I’ll try and keep this thread up to date with the latest work on the car








Triumph GT6 Project Log: Entry 1

Noting too major has needed to be done on the car and it spent most of its time at shows, meets and being driven at the weekends throughout the summer of 2012 (Pictures at the bottom of this post).

I did however manage to track down why the car got so hot. The thermostat was not fully opening so it needed to be replaced. A simple job I thought. All I need to do is open up the housing an put a new one in. Oh no, nothing is ever that simple on this car :(. When I went to unbolt the housing the bolts has seized. This was not unexpected and just applying some heat should get them out. Nope that didn’t work either and in the end the bolt sheared off. S***!


After various attempts at getting the stud out it was clear it would have to be drilled out. After doing this we had to use a tool called a helicoil as the original thread was destroyed.


This tool works by drilling a hole which is larger than the original and threading it. Then one of the “springs” that you see in the picture above is screwed down this. While it is hard to tell from the pictures the cross section of the spring is a diamond shape so it will screw into the larger hold and create a thread of the original size down its centre. Using this method the old bolt came out and allowed us to fit the new thermostat. While doing this I also replaced the top thermostat house as the metal had become brittle. Annoyingly this small housing cost £45 but I guess that is preferable to it failing.

The MOT came around in the autumn and it got through with only two advisories.

  1. Anti-roll bar bushes on the far side being a bit loose.
  2. Front brakes not being balanced.

Fixing the anti-roll bar was pretty none eventful however pushing rubber bushes down it was a little time consuming. Here is the bar when I took it off and before it was repainted (Obviously the kitchen is the best place to do this sort of work :D).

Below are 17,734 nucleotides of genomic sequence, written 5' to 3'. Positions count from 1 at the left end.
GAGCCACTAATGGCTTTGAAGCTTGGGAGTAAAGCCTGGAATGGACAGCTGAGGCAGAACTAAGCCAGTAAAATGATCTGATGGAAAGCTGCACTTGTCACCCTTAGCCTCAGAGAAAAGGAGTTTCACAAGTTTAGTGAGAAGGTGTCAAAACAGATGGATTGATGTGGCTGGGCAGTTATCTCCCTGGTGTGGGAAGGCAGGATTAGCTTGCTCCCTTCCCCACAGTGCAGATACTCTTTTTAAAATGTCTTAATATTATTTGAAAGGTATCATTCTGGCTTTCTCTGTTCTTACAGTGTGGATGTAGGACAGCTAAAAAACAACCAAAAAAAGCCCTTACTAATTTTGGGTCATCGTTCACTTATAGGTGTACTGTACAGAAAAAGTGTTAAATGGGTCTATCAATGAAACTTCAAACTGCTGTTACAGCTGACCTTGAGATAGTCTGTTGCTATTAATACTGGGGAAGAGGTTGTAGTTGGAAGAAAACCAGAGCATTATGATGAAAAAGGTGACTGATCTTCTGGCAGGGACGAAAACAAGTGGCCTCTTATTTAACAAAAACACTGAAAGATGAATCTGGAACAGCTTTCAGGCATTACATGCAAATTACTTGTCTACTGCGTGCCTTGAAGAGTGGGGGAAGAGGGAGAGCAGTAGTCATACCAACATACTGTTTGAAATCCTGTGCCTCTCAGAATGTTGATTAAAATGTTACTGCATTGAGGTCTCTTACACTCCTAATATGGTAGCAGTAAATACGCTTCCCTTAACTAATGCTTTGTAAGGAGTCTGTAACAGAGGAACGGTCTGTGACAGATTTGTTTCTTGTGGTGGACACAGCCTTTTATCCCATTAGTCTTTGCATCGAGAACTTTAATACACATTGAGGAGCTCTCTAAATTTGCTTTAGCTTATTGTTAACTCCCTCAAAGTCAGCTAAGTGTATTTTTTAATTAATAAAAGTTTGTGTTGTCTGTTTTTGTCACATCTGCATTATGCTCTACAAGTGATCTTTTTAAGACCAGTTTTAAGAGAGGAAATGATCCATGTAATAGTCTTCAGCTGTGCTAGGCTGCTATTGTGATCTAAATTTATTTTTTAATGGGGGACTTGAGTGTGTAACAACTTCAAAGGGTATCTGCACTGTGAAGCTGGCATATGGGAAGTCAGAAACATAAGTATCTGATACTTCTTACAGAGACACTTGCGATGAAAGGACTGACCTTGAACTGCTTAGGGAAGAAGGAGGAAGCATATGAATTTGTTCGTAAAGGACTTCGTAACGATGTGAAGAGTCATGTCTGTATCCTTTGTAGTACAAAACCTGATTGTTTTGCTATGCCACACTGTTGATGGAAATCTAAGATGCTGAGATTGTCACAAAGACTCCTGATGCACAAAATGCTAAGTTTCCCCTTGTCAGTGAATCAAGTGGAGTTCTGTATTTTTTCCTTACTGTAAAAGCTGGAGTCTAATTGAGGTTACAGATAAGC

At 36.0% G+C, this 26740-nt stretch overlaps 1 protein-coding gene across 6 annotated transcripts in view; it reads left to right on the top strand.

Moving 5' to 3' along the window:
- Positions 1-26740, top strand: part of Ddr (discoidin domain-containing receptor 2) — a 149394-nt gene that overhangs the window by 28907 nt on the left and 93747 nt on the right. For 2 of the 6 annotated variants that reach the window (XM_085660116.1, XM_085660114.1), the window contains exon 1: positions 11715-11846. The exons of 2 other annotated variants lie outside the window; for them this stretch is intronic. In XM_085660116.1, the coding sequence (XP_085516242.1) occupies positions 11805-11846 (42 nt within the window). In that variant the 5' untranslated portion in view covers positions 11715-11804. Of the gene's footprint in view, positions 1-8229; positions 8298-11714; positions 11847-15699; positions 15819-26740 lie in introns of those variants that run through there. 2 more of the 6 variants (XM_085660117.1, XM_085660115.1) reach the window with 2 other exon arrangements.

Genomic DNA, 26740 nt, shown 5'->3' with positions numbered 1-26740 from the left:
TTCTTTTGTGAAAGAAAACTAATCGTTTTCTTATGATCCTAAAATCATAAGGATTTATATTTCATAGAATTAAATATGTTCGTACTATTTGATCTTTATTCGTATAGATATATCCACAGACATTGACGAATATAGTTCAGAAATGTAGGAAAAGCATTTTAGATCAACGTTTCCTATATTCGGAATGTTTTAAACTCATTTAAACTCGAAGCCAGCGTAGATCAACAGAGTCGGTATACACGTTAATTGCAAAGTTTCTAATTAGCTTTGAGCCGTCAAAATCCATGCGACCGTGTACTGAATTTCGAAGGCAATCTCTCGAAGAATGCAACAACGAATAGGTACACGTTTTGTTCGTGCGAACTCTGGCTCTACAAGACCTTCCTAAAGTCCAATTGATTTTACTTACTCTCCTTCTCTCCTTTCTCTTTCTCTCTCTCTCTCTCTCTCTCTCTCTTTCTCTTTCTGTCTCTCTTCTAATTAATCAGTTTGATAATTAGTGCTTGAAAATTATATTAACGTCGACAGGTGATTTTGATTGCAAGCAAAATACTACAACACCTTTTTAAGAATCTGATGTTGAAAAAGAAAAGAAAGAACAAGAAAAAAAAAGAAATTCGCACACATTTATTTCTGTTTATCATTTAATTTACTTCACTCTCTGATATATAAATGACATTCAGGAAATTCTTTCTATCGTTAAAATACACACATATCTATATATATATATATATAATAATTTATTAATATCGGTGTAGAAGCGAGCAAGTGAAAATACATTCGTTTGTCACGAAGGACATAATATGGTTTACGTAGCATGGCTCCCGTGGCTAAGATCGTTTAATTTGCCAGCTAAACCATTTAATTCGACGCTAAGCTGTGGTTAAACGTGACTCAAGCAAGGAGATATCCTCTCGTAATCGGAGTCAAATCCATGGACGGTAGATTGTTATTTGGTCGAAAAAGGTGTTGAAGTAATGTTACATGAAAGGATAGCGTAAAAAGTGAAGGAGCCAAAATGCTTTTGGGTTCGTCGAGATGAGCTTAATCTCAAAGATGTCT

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Fixing the front brakes turned into quite an annoying job but this time it wasn’t that cars fault. My initial thought was just to change the front brake pads as they were most likely worn out. After jacking the car up and taking the old pads out it was evident that the old calipers were going to need replacing as one of the pistons on each side had seized. So I ordered a set of brand new calipers along with some braided hoses for the front and rear. Swapping over the calipers wasn’t too bad just a little messy. Anyway I got them all fitted




The hand brake was then adjusted as the cable has stretched a little. This is done via this square adjuster on the back of the brake drum.


Bleeding the brakes was a massive pain as there was some air trapped in the tubes so I decided to let the car settle and come back to it the next day. This where things got interesting as when I came back to the car the next morning there were two puddles of brake fluid under each of the front wheels. I initially though it was some left over fluid from the bleeding but I had wiped the calipers clean and after leaving it again for another half day it was obvious that both of the new calipers were leaking!! After some reading around it tuns out that I’m not the first to experience this with these new calipers. Another example of china chucking out poorly made parts :(. So some original re-con Girling calipers were purchased and fitted on. Bleeding this time was quite easy with no trapped air which was a bonus.

The car has had a bit of a tune up as well due to the car running much cooler now. I still haven’t got it quite right but the engine sure does go now. 40 – 70 is suprisingly fast for a 46 year old car. I’ll have to get a video of it at some point.

The next thing to do is to replace the seat with some are are more comfortable. The current ones are period styled bucket seats which not very good over long journeys. I have purchased a set of original reclining seats but these will require recovering as they are knackered.


The seat re-con kit (foams and covers) cost me £260 which I didn’t think was too bad.

The other thing the car needs is some body work doing to it. The paint has seen better days and there is some rust coming though on the front and rear arches. So a respray and body work will be needed, not looking forward to that bill as going to be around £6000.

Anyway, the car will be used over the next few months. It will be at the Silverstone classic on the Triumph Sport Six stand as well as going to some pistonhead events as well.

Pictures :).



My ideal two car garage. I need one of these Ginetta G4s in my life